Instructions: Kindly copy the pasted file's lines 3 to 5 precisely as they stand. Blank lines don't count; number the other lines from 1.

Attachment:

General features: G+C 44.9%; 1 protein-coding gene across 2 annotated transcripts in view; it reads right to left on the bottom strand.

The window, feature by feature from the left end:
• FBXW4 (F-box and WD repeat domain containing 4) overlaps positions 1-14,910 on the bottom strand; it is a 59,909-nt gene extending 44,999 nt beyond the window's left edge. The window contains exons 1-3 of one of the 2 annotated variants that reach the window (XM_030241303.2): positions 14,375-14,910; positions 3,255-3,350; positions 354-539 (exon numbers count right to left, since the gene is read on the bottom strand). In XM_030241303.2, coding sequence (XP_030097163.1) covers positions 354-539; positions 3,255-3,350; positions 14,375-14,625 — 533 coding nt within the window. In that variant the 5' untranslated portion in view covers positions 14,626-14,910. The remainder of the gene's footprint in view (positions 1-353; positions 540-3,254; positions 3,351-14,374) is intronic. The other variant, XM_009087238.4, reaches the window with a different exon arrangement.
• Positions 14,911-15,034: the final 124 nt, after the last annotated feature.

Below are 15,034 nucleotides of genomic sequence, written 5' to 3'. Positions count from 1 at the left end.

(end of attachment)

• FBXW4 (F-box and WD repeat domain containing 4) overlaps positions 1-14,910 on the bottom strand; it is a 59,909-nt gene extending 44,999 nt beyond the window's left edge. The window contains exons 1-3 of one of the 2 annotated variants that reach the window (XM_030241303.2): positions 14,375-14,910; positions 3,255-3,350; positions 354-539 (exon numbers count right to left, since the gene is read on the bottom strand). In XM_030241303.2, coding sequence (XP_030097163.1) covers positions 354-539; positions 3,255-3,350; positions 14,375-14,625 — 533 coding nt within the window. In that variant the 5' untranslated portion in view covers positions 14,626-14,910. The remainder of the gene's footprint in view (positions 1-353; positions 540-3,254; positions 3,351-14,374) is intronic. The other variant, XM_009087238.4, reaches the window with a different exon arrangement.
• Positions 14,911-15,034: the final 124 nt, after the last annotated feature.

Below are 15,034 nucleotides of genomic sequence, written 5' to 3'. Positions count from 1 at the left end.